WBW#30 - the verdict

WBW this month was right up my alley. Living in Victoria, Australia, I am surrounded by more shiraz wineries than I know what to do with. Luckily, I had just stocked up on two of my favourites just before WBW#30 was announced.

A girls’ night in at Glenda’s house was just the venue for our tasting. We had three bottles to hand:

Paulett’s Polish Valley Shiraz 2001 (Clare Valley, South Australia) – one of Noela’s favourite drops
Mount Langi Ghiran Cliff Edge Shiraz 2003 (Grampians, Victoria)
Candlebark Hill Shiraz 2005 (Macedon Ranges, Victoria) – my favourite

We started with the Mount Langi. This is the affordable shiraz in the winery’s range, and it is a classic shiraz, all berries and pepper (other tasting notes refer to coffee flavours but I didn’t get that). The grapes for the Cliff Edge wines are selected from local small producers with younger vines, who do things by hand. While 2003 was a late vintage in that region, Mount Langi Ghiran was one of the last to harvest, and it shows.

The result is a smooth, classic Shiraz with the signature spiciness/pepperiness so often found in Grampians wines.

Our second bottle was the Paulett’s Polish Valley Shiraz 2001. It followed on well from the Mount Langi, and the few extra years in bottle were apparent: a really smooth red. Lots of fruit flavours, less spicy than the Mount Langi but more loaded with tannins. I liked it.

Our final bottle was my local hero, the Candlebark Hill Shiraz 2005. I love this little winery in the Macedon Ranges – it is one of the closest wineries to our house, and I buy direct from the winery owner, David, at Victoria Market. They say that the Macedon Ranges is at the “sharp end” of cool-climate viticulture, but it turns out the soils of the northern Macedon Ranges is perfect for cool-climate shiraz. And Candlebark Hill is a classic example.

I brought some of this wine home to Ireland last year. My brother opened his two bottles on Christmas Day, and subsequently told me it was the best wine he had ever tasted (and he has drunk his share of shiraz). This wine is rich, full-bodied, and almost assaults your taste buds from the first mouthful. After the highly-regarded 2001 Paulett’s one might have expected to miss the nuances, but Noela’s first sip stopped her in her tracks. The Candlebark Hill shiraz may not be long past bottle-shock, but it displays an unexpected maturity and roundness of flavour that is hard to beat. It’s what brings me back to this boutique winery again and again: they have not let me down for six or seven years now.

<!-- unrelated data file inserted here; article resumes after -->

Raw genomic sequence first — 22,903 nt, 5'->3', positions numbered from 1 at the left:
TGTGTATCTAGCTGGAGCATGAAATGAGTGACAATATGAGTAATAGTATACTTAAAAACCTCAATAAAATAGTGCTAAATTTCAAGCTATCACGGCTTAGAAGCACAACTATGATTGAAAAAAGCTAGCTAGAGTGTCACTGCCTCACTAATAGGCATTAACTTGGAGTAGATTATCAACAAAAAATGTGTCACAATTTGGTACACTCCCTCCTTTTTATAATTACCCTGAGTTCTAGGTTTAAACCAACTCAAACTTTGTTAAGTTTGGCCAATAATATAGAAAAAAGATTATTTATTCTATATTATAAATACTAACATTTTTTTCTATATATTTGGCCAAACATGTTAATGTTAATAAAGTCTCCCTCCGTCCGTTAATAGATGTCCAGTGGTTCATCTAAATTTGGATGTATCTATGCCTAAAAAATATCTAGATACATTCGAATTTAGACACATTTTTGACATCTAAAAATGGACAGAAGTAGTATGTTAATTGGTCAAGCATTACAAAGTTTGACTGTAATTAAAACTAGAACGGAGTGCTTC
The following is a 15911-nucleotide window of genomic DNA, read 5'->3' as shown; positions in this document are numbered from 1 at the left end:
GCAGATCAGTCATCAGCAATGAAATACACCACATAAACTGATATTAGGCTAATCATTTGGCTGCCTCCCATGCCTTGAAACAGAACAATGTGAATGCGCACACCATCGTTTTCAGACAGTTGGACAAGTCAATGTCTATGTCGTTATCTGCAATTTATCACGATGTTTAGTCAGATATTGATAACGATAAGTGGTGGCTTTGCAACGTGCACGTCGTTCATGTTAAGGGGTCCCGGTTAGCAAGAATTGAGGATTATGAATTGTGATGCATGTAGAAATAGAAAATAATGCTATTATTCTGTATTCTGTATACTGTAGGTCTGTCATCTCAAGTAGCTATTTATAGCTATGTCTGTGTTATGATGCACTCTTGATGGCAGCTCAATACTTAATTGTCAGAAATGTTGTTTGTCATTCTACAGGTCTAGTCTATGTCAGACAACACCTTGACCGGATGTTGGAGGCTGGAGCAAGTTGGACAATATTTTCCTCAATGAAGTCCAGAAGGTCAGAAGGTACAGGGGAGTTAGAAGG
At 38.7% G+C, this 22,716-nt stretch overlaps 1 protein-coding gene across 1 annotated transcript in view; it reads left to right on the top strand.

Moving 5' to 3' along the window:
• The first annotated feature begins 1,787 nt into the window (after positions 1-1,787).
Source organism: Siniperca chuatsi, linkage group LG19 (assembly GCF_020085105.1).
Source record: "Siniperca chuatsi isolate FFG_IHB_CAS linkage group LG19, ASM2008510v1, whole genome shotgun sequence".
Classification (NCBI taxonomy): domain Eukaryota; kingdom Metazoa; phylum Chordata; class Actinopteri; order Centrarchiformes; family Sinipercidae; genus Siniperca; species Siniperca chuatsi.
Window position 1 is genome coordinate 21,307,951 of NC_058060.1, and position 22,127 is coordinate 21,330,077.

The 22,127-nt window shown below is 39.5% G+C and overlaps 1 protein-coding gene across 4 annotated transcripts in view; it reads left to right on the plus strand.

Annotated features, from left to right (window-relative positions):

They make pretty delicious muscats and tokays too, but that’s for another WBW…

Next evening we continued our WBW weekend (as it was turning out to be) at our local Thai restaurant with our mates Sam and Amanda. Sam had brought along another favourite of mine, Pepperjack Shiraz. Pepperjack is a stalwart of the Barossa Valley area in South Australia, taking its grapes from fairly old vines in the Barossa and Eden valleys. It is another firm favourite of mine. It is a beautiful ruby red in colour and never fails to impress. Another classic shiraz with plenty of plummy fruits and spices, and maybe a touch of liquorice. Pepperjack is consistent and elegant and will always have a place on my wine rack.

Thursday, February 01, 2007

WBW#30 kicks off

Winecast is hosting this month's WBW, which is on the wonderful topic of New World Shiraz. Now, this is a topic I can really run with.

I already have a girls' night out lined up for Friday night, and I happen to two have to fantastic local Shirazes to hand, so it is looking good.

The first is my old favourite Candlebark Hill from the Macedon Ranges north of Melbourne. We will be trying the 2005 vintage which has already been drinking quite well. I stocked up at the Queen Vic night market the other night, served by the owner himself, David.

The second is a new favourite of mine, the affordable shiraz label from Mount Langi Ghiran in the Grampians region north-west of Melbourne (we also love their main label shiraz but at $55 a bottle it's certainly a special occasion drink). We passed the winery on the way home from a trip to the mountains last weekend and I picked up a few bottles of their 2003 Cliff Edge shiraz. Arlene and I had a bottle of this at Stokehouse the other night and it's gorgeous.

Read the official tasting notes here next week! If you want to participate, simply head over to Winecast and read the rules, then either send your tasting notes to him directly, or I'll be happy to post your opinions here on FUOB.